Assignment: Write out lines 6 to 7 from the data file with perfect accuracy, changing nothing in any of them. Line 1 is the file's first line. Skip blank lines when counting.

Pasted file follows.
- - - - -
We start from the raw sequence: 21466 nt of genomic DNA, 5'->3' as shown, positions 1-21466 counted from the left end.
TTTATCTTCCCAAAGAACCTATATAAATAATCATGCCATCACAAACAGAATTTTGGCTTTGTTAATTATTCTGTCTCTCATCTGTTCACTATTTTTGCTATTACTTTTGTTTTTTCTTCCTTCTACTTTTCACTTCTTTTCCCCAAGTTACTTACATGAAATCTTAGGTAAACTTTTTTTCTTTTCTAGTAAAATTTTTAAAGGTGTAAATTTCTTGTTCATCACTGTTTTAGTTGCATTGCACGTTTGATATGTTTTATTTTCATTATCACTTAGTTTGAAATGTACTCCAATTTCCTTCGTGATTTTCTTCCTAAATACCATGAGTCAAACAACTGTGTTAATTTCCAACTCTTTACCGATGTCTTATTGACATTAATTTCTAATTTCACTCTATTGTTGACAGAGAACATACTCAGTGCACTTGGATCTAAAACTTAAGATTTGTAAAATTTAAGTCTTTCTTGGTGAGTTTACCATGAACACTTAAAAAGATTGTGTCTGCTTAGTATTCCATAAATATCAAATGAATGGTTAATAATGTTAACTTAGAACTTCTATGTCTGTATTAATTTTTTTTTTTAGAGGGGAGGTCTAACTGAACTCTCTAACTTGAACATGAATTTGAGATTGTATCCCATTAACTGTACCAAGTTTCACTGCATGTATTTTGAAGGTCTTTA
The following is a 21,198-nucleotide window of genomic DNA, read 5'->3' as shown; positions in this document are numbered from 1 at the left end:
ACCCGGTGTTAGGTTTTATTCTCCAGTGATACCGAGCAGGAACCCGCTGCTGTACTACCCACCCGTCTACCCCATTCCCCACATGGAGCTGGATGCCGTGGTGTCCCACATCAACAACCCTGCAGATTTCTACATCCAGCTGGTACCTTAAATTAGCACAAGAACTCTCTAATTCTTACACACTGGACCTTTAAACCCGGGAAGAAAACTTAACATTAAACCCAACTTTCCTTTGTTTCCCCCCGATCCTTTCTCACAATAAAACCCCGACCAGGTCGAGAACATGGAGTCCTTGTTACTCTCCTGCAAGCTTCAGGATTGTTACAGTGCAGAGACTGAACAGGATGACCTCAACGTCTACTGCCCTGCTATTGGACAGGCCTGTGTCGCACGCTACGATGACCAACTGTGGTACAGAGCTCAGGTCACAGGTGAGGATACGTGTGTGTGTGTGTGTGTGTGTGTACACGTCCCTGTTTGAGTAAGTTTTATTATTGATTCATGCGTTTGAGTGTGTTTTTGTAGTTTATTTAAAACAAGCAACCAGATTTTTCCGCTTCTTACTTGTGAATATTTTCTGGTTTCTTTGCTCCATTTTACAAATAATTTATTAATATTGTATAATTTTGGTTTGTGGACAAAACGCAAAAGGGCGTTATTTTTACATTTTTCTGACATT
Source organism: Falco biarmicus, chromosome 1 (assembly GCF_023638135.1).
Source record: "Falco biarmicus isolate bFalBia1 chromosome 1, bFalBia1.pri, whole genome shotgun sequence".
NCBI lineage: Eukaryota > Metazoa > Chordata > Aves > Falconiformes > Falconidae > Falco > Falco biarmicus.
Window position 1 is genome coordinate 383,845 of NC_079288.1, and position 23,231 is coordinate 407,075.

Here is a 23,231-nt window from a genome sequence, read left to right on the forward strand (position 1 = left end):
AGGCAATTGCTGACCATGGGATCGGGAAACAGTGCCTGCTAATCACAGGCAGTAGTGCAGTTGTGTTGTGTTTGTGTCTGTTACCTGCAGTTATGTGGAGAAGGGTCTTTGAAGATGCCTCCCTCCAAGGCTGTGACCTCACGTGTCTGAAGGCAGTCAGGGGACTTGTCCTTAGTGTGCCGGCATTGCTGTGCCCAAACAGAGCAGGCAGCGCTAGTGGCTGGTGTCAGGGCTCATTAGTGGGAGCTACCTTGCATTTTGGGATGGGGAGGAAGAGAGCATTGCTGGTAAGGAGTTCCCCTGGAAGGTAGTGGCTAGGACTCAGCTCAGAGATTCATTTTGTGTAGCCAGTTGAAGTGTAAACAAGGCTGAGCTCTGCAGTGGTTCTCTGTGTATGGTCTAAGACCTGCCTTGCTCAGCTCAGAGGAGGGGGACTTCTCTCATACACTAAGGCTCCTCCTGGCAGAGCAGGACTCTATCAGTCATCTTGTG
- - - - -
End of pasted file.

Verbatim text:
Source record: "Falco biarmicus isolate bFalBia1 chromosome 1, bFalBia1.pri, whole genome shotgun sequence".
NCBI lineage: Eukaryota > Metazoa > Chordata > Aves > Falconiformes > Falconidae > Falco > Falco biarmicus.